By Kevin Gould – Cornwall Standard-Freeholder

Coming to Canada for the IIHF World Junior Championships is obviously an experience to be treasured for any hockey player.

Experiencing the Canadian health care sytem up close and personal, well, that’s not part of the plan.

Unfortunately, it was for Mathias From on Thursday, as Team Denmark opened its training camp at the Benson Centre, in preparation for this year’s tournament, which takes place in Montreal and Toronto from Dec. 26 to Jan. 5.

From fell awkwardly and injured his leg. He was taken to hospital, and officials with the Danish team were still awaiting news on the extent of the injuries in the early evening.

“It doesn’t look good, but we’ll see,” said Team Denmark General Manager Claus Fonnesbech Christensen. “For him, I hope he can play.

“There was a little contact, but not much. I think he just kind of hit a rut. He was very disappointed.’

The loss of From (in the very first practice for the team) would be a huge blow to Denmark.

“He is definitely one of our better players, one of our key players,” said Christensen.

“It’s not like some of the bigger countries, where you can lose one of your better players and just replace him with someone else.”

Denmark, a country which Christensen says has about 4,500 hockey players (male and female) and just 22 rinks, just isn’t that deep, though the GM says: “I think we do have some talent.”

It’s shown on the ice at the past two world junior championships. Both times, the Danes have made it to the quarterfinals, last year losing to Russia in overtime. The previous year, they won their first game ever at the tourney, beating Switzerland.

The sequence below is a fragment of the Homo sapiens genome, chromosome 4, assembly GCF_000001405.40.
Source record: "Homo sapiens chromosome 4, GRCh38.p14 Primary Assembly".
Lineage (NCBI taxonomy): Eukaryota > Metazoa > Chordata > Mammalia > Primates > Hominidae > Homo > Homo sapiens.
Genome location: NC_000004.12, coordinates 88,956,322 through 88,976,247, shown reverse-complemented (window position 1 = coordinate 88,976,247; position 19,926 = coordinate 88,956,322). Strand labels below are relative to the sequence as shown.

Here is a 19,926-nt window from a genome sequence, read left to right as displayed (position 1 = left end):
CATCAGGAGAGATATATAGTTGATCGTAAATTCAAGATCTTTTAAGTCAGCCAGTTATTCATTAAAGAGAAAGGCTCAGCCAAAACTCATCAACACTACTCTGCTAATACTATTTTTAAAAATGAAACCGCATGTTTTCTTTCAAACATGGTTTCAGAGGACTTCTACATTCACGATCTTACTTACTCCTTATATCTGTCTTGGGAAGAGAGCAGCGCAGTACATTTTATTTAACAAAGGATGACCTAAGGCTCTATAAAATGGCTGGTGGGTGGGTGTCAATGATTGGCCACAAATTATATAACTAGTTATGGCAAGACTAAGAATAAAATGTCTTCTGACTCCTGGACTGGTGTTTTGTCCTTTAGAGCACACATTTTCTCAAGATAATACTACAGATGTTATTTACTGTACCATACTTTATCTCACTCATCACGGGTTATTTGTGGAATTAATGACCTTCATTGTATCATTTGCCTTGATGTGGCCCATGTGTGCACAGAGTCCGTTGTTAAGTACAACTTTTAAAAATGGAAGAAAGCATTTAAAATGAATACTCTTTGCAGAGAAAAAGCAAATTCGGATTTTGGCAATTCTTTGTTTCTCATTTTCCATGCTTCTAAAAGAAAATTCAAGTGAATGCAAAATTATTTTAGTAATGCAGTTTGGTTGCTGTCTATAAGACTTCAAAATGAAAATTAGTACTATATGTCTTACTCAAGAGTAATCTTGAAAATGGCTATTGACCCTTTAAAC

Last year also marked the first time Denmark stayed in the top tier for the world juniors in consecutive years. In previous years, they had qualified for the top tier, but were then relegated back to group 1A. This will be their third straight appearance in the top division.

“That’s a big thing for us,” said Christensen.

The goals for Team Denmark at the world juniors?

“We don’t talk about winning the tournament,” said Christensen. “We talk about improving year to year, and we’ve done that.”

“Just get in there (single-elimination quarterfinals) and you never know what can happen.”

The team brought 26 skaters to Cornwall, meaning some will not suit up for the world junior tournament.

“We still have some decisions to make,” said Christensen, adding that those determinations are made primarily by head coach Olaf Eller and his staff.
“It’s a batttle every day on the ice. We’ve seen some surprises over the years.

“It’s especially tough if you have to tell a 19-year-old they didn’t make it because it’s their last chance, but that’s sport.”

Olaf Eller is the father of Lars Eller of the Washington Capitals. The team’s goaltending coach, Ernst Andersen, is the father of Toronto Maple Leafs goaltender Frederik Andersen.

Just a couple of NHLers from Denmark. Others include Frans Nielsen of the Detroit Red Wings and Nikolaj Ehlers of Winnipeg.

“I think we have 12 playing in the NHL right now,” said Christensen.